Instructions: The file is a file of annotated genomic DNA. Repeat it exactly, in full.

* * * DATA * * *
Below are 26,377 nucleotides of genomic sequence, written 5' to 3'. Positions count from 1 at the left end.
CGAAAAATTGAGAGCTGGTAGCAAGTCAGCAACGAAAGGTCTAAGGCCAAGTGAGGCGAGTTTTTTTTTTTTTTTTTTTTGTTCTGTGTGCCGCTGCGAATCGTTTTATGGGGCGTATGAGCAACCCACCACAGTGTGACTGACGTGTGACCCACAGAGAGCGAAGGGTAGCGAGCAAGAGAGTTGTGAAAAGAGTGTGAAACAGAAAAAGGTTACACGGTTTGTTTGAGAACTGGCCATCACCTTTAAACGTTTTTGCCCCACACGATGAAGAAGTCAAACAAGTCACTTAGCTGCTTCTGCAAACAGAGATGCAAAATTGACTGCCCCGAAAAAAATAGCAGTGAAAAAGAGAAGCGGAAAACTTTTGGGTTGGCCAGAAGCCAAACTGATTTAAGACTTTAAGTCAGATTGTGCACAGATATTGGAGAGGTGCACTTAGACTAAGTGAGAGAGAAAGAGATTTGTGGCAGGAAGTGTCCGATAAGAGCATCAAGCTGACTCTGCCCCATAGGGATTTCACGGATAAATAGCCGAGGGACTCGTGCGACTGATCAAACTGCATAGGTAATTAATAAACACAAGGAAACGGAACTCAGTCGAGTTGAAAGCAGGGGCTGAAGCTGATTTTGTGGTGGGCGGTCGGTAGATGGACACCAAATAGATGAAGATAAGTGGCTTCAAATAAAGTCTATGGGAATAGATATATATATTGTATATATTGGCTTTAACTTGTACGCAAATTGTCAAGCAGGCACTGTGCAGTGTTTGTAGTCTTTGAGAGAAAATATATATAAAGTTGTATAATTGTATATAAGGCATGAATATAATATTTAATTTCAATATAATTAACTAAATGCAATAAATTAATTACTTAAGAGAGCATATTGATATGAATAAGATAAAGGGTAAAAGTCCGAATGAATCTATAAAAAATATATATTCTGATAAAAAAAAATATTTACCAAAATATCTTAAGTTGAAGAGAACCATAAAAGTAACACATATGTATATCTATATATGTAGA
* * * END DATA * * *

Below are 26,377 nucleotides of genomic sequence, written 5' to 3'. Positions count from 1 at the left end.
CGAAAAATTGAGAGCTGGTAGCAAGTCAGCAACGAAAGGTCTAAGGCCAAGTGAGGCGAGTTTTTTTTTTTTTTTTTTTTGTTCTGTGTGCCGCTGCGAATCGTTTTATGGGGCGTATGAGCAACCCACCACAGTGTGACTGACGTGTGACCCACAGAGAGCGAAGGGTAGCGAGCAAGAGAGTTGTGAAAAGAGTGTGAAACAGAAAAAGGTTACACGGTTTGTTTGAGAACTGGCCATCACCTTTAAACGTTTTTGCCCCACACGATGAAGAAGTCAAACAAGTCACTTAGCTGCTTCTGCAAACAGAGATGCAAAATTGACTGCCCCGAAAAAAATAGCAGTGAAAAAGAGAAGCGGAAAACTTTTGGGTTGGCCAGAAGCCAAACTGATTTAAGACTTTAAGTCAGATTGTGCACAGATATTGGAGAGGTGCACTTAGACTAAGTGAGAGAGAAAGAGATTTGTGGCAGGAAGTGTCCGATAAGAGCATCAAGCTGACTCTGCCCCATAGGGATTTCACGGATAAATAGCCGAGGGACTCGTGCGACTGATCAAACTGCATAGGTAATTAATAAACACAAGGAAACGGAACTCAGTCGAGTTGAAAGCAGGGGCTGAAGCTGATTTTGTGGTGGGCGGTCGGTAGATGGACACCAAATAGATGAAGATAAGTGGCTTCAAATAAAGTCTATGGGAATAGATATATATATTGTATATATTGGCTTTAACTTGTACGCAAATTGTCAAGCAGGCACTGTGCAGTGTTTGTAGTCTTTGAGAGAAAATATATATAAAGTTGTATAATTGTATATAAGGCATGAATATAATATTTAATTTCAATATAATTAACTAAATGCAATAAATTAATTACTTAAGAGAGCATATTGATATGAATAAGATAAAGGGTAAAAGTCCGAATGAATCTATAAAAAATATATATTCTGATAAAAAAAAATATTTACCAAAATATCTTAAGTTGAAGAGAACCATAAAAGTAACACATATGTATATCTATATATGTAGA